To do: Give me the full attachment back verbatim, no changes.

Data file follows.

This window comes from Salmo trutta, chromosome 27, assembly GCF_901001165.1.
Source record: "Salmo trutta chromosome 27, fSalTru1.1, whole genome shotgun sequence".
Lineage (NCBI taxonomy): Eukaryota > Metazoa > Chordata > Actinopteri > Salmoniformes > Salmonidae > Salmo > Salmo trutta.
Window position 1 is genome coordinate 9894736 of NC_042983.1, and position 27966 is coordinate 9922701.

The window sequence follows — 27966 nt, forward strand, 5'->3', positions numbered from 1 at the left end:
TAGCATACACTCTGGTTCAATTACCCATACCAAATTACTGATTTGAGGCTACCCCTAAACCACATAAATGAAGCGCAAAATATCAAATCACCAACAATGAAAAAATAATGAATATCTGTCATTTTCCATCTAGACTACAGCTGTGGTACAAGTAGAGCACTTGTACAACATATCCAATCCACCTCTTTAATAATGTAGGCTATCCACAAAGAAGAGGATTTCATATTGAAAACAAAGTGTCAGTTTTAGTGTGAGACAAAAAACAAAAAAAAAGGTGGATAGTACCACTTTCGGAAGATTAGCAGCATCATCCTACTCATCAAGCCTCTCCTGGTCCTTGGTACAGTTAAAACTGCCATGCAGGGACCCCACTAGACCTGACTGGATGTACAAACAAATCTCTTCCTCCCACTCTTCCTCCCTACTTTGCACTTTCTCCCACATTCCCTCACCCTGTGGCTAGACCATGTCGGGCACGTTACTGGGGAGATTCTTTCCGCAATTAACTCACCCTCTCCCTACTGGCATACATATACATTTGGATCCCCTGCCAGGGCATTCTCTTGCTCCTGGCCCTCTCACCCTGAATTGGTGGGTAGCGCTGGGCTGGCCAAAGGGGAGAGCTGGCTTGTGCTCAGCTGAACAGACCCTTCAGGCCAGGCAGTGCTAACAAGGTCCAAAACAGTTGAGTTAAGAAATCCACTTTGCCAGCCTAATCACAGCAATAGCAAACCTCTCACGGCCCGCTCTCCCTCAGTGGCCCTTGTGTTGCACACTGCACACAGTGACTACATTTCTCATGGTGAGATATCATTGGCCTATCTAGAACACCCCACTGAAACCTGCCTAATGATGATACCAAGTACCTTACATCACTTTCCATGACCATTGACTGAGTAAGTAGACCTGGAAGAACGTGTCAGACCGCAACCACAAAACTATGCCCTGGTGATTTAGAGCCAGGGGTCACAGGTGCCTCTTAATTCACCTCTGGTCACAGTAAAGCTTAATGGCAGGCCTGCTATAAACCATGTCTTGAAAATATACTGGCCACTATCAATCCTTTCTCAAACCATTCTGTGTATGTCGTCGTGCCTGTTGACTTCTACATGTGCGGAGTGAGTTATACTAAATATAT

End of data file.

This window comes from Salmo trutta, chromosome 27, assembly GCF_901001165.1.
Source record: "Salmo trutta chromosome 27, fSalTru1.1, whole genome shotgun sequence".
Lineage (NCBI taxonomy): Eukaryota > Metazoa > Chordata > Actinopteri > Salmoniformes > Salmonidae > Salmo > Salmo trutta.
Window position 1 is genome coordinate 9894736 of NC_042983.1, and position 27966 is coordinate 9922701.

The window sequence follows — 27966 nt, forward strand, 5'->3', positions numbered from 1 at the left end:
TAGCATACACTCTGGTTCAATTACCCATACCAAATTACTGATTTGAGGCTACCCCTAAACCACATAAATGAAGCGCAAAATATCAAATCACCAACAATGAAAAAATAATGAATATCTGTCATTTTCCATCTAGACTACAGCTGTGGTACAAGTAGAGCACTTGTACAACATATCCAATCCACCTCTTTAATAATGTAGGCTATCCACAAAGAAGAGGATTTCATATTGAAAACAAAGTGTCAGTTTTAGTGTGAGACAAAAAACAAAAAAAAAGGTGGATAGTACCACTTTCGGAAGATTAGCAGCATCATCCTACTCATCAAGCCTCTCCTGGTCCTTGGTACAGTTAAAACTGCCATGCAGGGACCCCACTAGACCTGACTGGATGTACAAACAAATCTCTTCCTCCCACTCTTCCTCCCTACTTTGCACTTTCTCCCACATTCCCTCACCCTGTGGCTAGACCATGTCGGGCACGTTACTGGGGAGATTCTTTCCGCAATTAACTCACCCTCTCCCTACTGGCATACATATACATTTGGATCCCCTGCCAGGGCATTCTCTTGCTCCTGGCCCTCTCACCCTGAATTGGTGGGTAGCGCTGGGCTGGCCAAAGGGGAGAGCTGGCTTGTGCTCAGCTGAACAGACCCTTCAGGCCAGGCAGTGCTAACAAGGTCCAAAACAGTTGAGTTAAGAAATCCACTTTGCCAGCCTAATCACAGCAATAGCAAACCTCTCACGGCCCGCTCTCCCTCAGTGGCCCTTGTGTTGCACACTGCACACAGTGACTACATTTCTCATGGTGAGATATCATTGGCCTATCTAGAACACCCCACTGAAACCTGCCTAATGATGATACCAAGTACCTTACATCACTTTCCATGACCATTGACTGAGTAAGTAGACCTGGAAGAACGTGTCAGACCGCAACCACAAAACTATGCCCTGGTGATTTAGAGCCAGGGGTCACAGGTGCCTCTTAATTCACCTCTGGTCACAGTAAAGCTTAATGGCAGGCCTGCTATAAACCATGTCTTGAAAATATACTGGCCACTATCAATCCTTTCTCAAACCATTCTGTGTATGTCGTCGTGCCTGTTGACTTCTACATGTGCGGAGTGAGTTATACTAAATATAT